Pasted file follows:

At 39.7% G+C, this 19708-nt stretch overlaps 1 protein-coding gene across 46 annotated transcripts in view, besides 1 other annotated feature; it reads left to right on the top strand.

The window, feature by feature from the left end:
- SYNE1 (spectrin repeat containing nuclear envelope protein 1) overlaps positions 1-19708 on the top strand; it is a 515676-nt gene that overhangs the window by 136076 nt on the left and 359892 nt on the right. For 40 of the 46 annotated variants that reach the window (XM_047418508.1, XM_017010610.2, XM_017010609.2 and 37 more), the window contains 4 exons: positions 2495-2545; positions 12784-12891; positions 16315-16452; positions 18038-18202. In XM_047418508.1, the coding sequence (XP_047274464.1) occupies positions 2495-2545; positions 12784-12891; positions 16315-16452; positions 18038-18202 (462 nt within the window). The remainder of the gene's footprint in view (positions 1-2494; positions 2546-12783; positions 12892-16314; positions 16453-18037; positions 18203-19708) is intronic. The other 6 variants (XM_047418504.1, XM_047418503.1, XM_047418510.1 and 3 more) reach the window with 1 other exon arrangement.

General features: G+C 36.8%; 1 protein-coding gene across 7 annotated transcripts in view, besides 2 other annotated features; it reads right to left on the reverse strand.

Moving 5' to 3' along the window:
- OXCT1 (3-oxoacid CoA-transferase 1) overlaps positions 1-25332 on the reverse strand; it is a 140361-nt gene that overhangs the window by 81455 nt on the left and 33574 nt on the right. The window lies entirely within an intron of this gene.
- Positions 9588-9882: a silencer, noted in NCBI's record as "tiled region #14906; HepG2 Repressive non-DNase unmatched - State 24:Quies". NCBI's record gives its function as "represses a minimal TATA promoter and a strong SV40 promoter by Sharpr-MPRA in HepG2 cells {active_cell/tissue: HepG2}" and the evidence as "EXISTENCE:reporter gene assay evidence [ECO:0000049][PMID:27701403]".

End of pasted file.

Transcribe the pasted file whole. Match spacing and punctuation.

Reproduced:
At 39.7% G+C, this 19708-nt stretch overlaps 1 protein-coding gene across 46 annotated transcripts in view, besides 1 other annotated feature; it reads left to right on the top strand.

The window, feature by feature from the left end:
- SYNE1 (spectrin repeat containing nuclear envelope protein 1) overlaps positions 1-19708 on the top strand; it is a 515676-nt gene that overhangs the window by 136076 nt on the left and 359892 nt on the right. For 40 of the 46 annotated variants that reach the window (XM_047418508.1, XM_017010610.2, XM_017010609.2 and 37 more), the window contains 4 exons: positions 2495-2545; positions 12784-12891; positions 16315-16452; positions 18038-18202. In XM_047418508.1, the coding sequence (XP_047274464.1) occupies positions 2495-2545; positions 12784-12891; positions 16315-16452; positions 18038-18202 (462 nt within the window). The remainder of the gene's footprint in view (positions 1-2494; positions 2546-12783; positions 12892-16314; positions 16453-18037; positions 18203-19708) is intronic. The other 6 variants (XM_047418504.1, XM_047418503.1, XM_047418510.1 and 3 more) reach the window with 1 other exon arrangement.

General features: G+C 36.8%; 1 protein-coding gene across 7 annotated transcripts in view, besides 2 other annotated features; it reads right to left on the reverse strand.

Moving 5' to 3' along the window:
- OXCT1 (3-oxoacid CoA-transferase 1) overlaps positions 1-25332 on the reverse strand; it is a 140361-nt gene that overhangs the window by 81455 nt on the left and 33574 nt on the right. The window lies entirely within an intron of this gene.
- Positions 9588-9882: a silencer, noted in NCBI's record as "tiled region #14906; HepG2 Repressive non-DNase unmatched - State 24:Quies". NCBI's record gives its function as "represses a minimal TATA promoter and a strong SV40 promoter by Sharpr-MPRA in HepG2 cells {active_cell/tissue: HepG2}" and the evidence as "EXISTENCE:reporter gene assay evidence [ECO:0000049][PMID:27701403]".